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Marianne Kehlau (January 31, 1925 Hamburg-October 28, 2002 Hamburg) was a German actor.
She began her career in theater in the 1940s, but later transitioned to film and television. Kehlau appeared in numerous German productions, including the popular crime drama "Tatort". She also worked as a voice actress and dubbed foreign films into German. In addition to her acting, Kehlau was committed to social and political causes, and was a member of the Social Democratic Party of Germany. She continued to work in the entertainment industry until her death in 2002.
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Angelika Hurwicz (April 22, 1922 Berlin-November 26, 1999 Bergen) was a German actor.
She was known for her work on both stage and screen, performing in numerous plays, films, and television shows throughout her career. Hurwicz began her acting career in Berlin before moving to Norway in the 1930s with her family to escape Nazi persecution.
Throughout her career, Hurwicz worked with a number of well-known directors and actors across Europe. In Norway, she acted with the National Theater, and in the 1960s she became a regular performer in German television productions.
Hurwicz was also committed to social justice and human rights causes, and was involved in a number of activist organizations throughout her life. She passed away in 1999 in Bergen, Norway, at the age of 77.
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Maria Litto (September 19, 1919 Höxter-October 25, 1996 Hamburg) was a German actor, dancer and choreography.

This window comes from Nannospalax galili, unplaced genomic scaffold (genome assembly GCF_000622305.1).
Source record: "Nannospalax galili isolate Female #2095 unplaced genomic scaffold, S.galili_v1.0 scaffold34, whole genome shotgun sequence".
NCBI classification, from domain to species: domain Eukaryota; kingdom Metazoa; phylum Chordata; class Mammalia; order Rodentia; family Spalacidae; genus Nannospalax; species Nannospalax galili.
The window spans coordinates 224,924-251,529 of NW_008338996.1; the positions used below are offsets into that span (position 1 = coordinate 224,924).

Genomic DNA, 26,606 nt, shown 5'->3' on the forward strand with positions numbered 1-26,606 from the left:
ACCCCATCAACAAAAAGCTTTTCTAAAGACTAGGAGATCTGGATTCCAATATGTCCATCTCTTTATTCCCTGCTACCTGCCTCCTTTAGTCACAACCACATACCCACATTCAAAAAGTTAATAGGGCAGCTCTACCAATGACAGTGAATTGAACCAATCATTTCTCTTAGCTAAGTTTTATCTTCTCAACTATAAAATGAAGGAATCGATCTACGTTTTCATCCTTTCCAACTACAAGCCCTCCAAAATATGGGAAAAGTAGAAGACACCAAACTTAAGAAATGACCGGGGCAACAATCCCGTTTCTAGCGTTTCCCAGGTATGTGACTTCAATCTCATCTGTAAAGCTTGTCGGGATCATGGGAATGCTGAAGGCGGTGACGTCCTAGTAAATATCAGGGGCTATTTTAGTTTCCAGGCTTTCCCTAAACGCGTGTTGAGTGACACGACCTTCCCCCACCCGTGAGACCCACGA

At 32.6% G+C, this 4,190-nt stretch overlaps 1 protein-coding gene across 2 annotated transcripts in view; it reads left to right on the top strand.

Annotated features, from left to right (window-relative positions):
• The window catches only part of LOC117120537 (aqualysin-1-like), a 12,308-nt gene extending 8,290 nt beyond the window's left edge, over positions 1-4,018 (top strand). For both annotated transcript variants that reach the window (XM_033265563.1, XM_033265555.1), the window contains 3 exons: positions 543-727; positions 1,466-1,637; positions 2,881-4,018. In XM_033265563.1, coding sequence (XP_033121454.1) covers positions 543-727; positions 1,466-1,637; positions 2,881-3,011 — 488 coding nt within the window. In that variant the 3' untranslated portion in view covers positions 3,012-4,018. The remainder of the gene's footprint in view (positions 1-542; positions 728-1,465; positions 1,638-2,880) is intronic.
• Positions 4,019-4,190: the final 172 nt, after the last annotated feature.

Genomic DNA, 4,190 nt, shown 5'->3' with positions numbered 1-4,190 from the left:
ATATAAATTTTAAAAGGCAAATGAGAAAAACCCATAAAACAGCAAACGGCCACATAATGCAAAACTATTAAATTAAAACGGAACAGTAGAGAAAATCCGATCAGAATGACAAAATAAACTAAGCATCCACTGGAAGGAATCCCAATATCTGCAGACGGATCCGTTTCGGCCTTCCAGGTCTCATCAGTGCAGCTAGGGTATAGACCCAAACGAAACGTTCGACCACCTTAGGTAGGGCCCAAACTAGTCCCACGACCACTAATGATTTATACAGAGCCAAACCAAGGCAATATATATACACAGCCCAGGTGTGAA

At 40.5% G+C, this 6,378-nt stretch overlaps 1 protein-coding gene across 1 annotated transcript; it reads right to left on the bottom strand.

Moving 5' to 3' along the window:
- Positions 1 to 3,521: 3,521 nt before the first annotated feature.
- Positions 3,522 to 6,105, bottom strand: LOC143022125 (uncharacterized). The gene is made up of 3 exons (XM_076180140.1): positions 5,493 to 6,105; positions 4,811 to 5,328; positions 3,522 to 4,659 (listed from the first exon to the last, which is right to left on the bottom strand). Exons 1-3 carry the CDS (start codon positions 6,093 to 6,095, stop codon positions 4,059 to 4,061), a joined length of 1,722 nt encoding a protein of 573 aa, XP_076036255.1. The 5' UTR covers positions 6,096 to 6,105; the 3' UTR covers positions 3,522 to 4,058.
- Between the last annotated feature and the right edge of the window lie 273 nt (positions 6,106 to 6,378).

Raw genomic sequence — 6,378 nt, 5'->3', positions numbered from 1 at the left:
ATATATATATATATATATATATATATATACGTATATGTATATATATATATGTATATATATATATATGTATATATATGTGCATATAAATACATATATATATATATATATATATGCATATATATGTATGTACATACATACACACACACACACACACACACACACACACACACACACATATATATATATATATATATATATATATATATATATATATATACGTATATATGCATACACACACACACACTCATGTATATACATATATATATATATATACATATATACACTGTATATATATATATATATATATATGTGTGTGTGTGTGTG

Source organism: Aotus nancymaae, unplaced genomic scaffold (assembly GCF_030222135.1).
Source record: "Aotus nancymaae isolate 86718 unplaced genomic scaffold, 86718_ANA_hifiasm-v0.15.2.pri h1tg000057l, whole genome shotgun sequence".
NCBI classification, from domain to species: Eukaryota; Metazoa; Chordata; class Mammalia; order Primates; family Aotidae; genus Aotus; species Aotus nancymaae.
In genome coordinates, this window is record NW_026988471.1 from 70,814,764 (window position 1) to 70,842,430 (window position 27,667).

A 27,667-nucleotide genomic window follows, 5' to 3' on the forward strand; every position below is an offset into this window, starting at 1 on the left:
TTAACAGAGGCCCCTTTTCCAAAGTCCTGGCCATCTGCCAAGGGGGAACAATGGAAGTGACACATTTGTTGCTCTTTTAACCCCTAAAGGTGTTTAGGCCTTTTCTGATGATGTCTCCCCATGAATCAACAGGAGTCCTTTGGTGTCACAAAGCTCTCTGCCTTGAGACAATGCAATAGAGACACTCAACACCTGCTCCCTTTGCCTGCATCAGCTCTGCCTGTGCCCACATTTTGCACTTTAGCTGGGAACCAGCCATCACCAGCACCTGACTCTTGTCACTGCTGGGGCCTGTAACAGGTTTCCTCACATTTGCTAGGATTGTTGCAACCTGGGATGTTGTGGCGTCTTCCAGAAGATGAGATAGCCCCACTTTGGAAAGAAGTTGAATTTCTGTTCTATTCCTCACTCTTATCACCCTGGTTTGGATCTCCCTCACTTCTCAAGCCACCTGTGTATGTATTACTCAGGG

Born in Höxter, Germany on September 19, 1919, Maria Litto grew up to become a talented performer in the world of dance and acting. She began her career as a dancer, performing in several notable productions in her home country. Eventually, her talents led her to the world of acting, where she quickly became a prominent figure on the German stage and screen.
Litto appeared in numerous films and television shows throughout her career, including the popular German drama series Tatort. In addition to her acting work, she was also an accomplished choreographer, creating several memorable dance routines for a variety of productions.
Despite facing several personal and professional challenges throughout her life, including fleeing Nazi Germany and struggling with alcoholism, Litto remained dedicated to her craft until her death in Hamburg on October 25, 1996. Her legacy as a pioneering figure in the German entertainment industry continues to inspire performers and audiences alike.